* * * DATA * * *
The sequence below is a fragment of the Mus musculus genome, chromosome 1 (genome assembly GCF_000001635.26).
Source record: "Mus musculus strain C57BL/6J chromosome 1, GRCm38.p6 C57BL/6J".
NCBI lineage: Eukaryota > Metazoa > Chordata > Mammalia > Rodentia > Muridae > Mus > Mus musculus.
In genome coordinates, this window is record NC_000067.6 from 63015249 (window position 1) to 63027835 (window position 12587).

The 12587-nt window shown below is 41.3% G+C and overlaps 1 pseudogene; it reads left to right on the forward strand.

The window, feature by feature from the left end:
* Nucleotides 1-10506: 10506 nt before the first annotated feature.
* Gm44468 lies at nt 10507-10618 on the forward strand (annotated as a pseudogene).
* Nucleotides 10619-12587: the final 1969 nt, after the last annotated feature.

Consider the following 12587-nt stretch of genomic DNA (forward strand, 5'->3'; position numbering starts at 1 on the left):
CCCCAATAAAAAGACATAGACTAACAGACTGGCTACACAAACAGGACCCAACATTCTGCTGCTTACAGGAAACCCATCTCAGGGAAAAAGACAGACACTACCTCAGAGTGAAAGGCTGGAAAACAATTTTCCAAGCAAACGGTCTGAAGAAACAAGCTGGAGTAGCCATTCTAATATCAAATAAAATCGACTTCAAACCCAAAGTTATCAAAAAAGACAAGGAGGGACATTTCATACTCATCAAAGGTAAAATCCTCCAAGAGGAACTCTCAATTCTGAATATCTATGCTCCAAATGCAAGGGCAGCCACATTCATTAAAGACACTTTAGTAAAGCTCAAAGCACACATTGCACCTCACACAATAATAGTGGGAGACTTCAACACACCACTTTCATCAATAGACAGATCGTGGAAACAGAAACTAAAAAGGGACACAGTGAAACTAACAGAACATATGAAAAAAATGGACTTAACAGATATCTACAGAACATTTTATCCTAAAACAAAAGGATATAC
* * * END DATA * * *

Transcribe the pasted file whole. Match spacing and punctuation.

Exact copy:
The sequence below is a fragment of the Mus musculus genome, chromosome 1 (genome assembly GCF_000001635.26).
Source record: "Mus musculus strain C57BL/6J chromosome 1, GRCm38.p6 C57BL/6J".
NCBI lineage: Eukaryota > Metazoa > Chordata > Mammalia > Rodentia > Muridae > Mus > Mus musculus.
In genome coordinates, this window is record NC_000067.6 from 63015249 (window position 1) to 63027835 (window position 12587).

The 12587-nt window shown below is 41.3% G+C and overlaps 1 pseudogene; it reads left to right on the forward strand.

The window, feature by feature from the left end:
* Nucleotides 1-10506: 10506 nt before the first annotated feature.
* Gm44468 lies at nt 10507-10618 on the forward strand (annotated as a pseudogene).
* Nucleotides 10619-12587: the final 1969 nt, after the last annotated feature.

Consider the following 12587-nt stretch of genomic DNA (forward strand, 5'->3'; position numbering starts at 1 on the left):
CCCCAATAAAAAGACATAGACTAACAGACTGGCTACACAAACAGGACCCAACATTCTGCTGCTTACAGGAAACCCATCTCAGGGAAAAAGACAGACACTACCTCAGAGTGAAAGGCTGGAAAACAATTTTCCAAGCAAACGGTCTGAAGAAACAAGCTGGAGTAGCCATTCTAATATCAAATAAAATCGACTTCAAACCCAAAGTTATCAAAAAAGACAAGGAGGGACATTTCATACTCATCAAAGGTAAAATCCTCCAAGAGGAACTCTCAATTCTGAATATCTATGCTCCAAATGCAAGGGCAGCCACATTCATTAAAGACACTTTAGTAAAGCTCAAAGCACACATTGCACCTCACACAATAATAGTGGGAGACTTCAACACACCACTTTCATCAATAGACAGATCGTGGAAACAGAAACTAAAAAGGGACACAGTGAAACTAACAGAACATATGAAAAAAATGGACTTAACAGATATCTACAGAACATTTTATCCTAAAACAAAAGGATATAC